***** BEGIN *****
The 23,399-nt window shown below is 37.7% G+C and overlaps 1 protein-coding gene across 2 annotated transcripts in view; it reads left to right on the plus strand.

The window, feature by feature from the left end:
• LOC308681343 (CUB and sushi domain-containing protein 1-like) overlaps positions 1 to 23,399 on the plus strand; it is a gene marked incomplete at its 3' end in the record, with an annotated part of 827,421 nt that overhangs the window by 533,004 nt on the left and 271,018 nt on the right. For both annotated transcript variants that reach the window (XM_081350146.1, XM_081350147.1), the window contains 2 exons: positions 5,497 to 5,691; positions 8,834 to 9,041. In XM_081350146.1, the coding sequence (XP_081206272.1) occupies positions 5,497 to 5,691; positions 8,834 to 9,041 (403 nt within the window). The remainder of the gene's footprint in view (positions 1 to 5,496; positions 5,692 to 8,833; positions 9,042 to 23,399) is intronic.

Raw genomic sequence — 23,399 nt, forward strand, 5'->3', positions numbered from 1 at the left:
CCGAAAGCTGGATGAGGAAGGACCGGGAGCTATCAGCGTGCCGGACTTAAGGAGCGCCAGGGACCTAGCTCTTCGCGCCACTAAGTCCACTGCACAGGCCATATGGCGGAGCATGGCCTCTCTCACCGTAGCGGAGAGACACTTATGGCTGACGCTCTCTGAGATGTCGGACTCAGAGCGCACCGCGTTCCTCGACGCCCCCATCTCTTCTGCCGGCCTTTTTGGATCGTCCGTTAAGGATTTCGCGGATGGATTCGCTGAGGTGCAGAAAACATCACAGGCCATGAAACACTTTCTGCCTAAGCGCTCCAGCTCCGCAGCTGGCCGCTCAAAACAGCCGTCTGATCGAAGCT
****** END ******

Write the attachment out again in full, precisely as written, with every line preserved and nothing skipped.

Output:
The 23,399-nt window shown below is 37.7% G+C and overlaps 1 protein-coding gene across 2 annotated transcripts in view; it reads left to right on the plus strand.

The window, feature by feature from the left end:
• LOC308681343 (CUB and sushi domain-containing protein 1-like) overlaps positions 1 to 23,399 on the plus strand; it is a gene marked incomplete at its 3' end in the record, with an annotated part of 827,421 nt that overhangs the window by 533,004 nt on the left and 271,018 nt on the right. For both annotated transcript variants that reach the window (XM_081350146.1, XM_081350147.1), the window contains 2 exons: positions 5,497 to 5,691; positions 8,834 to 9,041. In XM_081350146.1, the coding sequence (XP_081206272.1) occupies positions 5,497 to 5,691; positions 8,834 to 9,041 (403 nt within the window). The remainder of the gene's footprint in view (positions 1 to 5,496; positions 5,692 to 8,833; positions 9,042 to 23,399) is intronic.

Raw genomic sequence — 23,399 nt, forward strand, 5'->3', positions numbered from 1 at the left:
CCGAAAGCTGGATGAGGAAGGACCGGGAGCTATCAGCGTGCCGGACTTAAGGAGCGCCAGGGACCTAGCTCTTCGCGCCACTAAGTCCACTGCACAGGCCATATGGCGGAGCATGGCCTCTCTCACCGTAGCGGAGAGACACTTATGGCTGACGCTCTCTGAGATGTCGGACTCAGAGCGCACCGCGTTCCTCGACGCCCCCATCTCTTCTGCCGGCCTTTTTGGATCGTCCGTTAAGGATTTCGCGGATGGATTCGCTGAGGTGCAGAAAACATCACAGGCCATGAAACACTTTCTGCCTAAGCGCTCCAGCTCCGCAGCTGGCCGCTCAAAACAGCCGTCTGATCGAAGCT